A few days ago, I read an article on the tech site "Engadget." The opening sentence of the article was "China is implementing stricture measures in its bid to keep kids away from addictive digital content." I believe the word you were looking for was "stricter." At least in this case I have some hope that the author took a few seconds to look at a dictionary: the word "stricture" is correctly spelled, and is somewhat related to the idea they were trying to convey. Compounding the problem, "stricter" doesn't appear in a paper dictionary because it's a modified form of the word "strict." One of two things happen now: people shake their heads at this misuse of the language and move on, or they take on this new expression as proper English. If the latter happens, eventually the meaning of the words involved shifts slightly to compensate for the new context in which they're being used.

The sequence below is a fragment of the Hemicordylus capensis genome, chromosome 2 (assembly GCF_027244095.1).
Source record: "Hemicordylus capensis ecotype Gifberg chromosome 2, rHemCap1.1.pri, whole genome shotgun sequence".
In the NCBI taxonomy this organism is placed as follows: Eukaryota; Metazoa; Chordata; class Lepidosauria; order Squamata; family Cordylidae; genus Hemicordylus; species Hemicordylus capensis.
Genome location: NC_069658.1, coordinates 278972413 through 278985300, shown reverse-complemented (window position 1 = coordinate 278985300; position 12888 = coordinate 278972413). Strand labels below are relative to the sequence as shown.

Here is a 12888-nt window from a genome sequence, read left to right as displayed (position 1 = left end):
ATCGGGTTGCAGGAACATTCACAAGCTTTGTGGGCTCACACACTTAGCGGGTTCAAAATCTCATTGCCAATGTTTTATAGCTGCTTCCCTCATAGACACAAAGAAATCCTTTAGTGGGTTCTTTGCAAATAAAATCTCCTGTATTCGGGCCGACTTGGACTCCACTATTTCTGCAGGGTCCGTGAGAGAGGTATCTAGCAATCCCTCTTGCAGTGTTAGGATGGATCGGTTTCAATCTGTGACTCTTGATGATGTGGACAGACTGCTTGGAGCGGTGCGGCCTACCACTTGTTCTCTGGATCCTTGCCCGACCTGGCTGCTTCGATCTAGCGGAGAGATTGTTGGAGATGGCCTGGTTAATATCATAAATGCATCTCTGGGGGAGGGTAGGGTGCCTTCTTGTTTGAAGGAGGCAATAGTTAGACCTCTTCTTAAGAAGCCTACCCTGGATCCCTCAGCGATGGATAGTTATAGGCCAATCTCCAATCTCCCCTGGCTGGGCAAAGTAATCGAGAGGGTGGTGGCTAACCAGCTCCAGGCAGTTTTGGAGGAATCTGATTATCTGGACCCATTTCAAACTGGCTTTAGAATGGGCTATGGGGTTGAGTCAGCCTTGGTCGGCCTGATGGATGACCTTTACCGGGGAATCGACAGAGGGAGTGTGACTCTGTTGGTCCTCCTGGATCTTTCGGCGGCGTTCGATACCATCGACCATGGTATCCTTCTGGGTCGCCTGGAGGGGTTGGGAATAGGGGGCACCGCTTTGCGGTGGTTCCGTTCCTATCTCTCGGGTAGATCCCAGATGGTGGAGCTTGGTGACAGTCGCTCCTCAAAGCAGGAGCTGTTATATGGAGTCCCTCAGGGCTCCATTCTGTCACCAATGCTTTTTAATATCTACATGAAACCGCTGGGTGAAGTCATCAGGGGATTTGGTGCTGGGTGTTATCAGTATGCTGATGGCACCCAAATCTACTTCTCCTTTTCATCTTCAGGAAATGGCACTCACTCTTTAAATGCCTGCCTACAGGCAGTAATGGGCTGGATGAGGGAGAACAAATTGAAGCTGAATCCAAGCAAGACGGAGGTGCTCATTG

I find changes like "step foot" incredibly frustrating. We had a valid expression that made sense, and now we have this new expression that sounds jarringly wrong to those of us that grew up with the older version. But something I do enjoy about the growth of the language is the acquisition of new words. Many are practical: technology has created the need for an immense number of new words in a short period of time. A couple obvious examples are "Internet" and "webcam." But these aren't the ones that most entertain me. James D. Nicoll said "The problem with defending the purity of the English language is that English is about as pure as a cribhouse whore. We don't just borrow words; on occasion, English has pursued other languages down alleyways to beat them unconscious and rifle their pockets for new vocabulary." Of these borrowed words, my favourite is probably "Schadenfreude" (which we lifted from the German language). The shortest definition I've seen is "delight in another person's misfortune," and the truth is we needed a word to express that concept because it's otherwise too long a phrase to convey.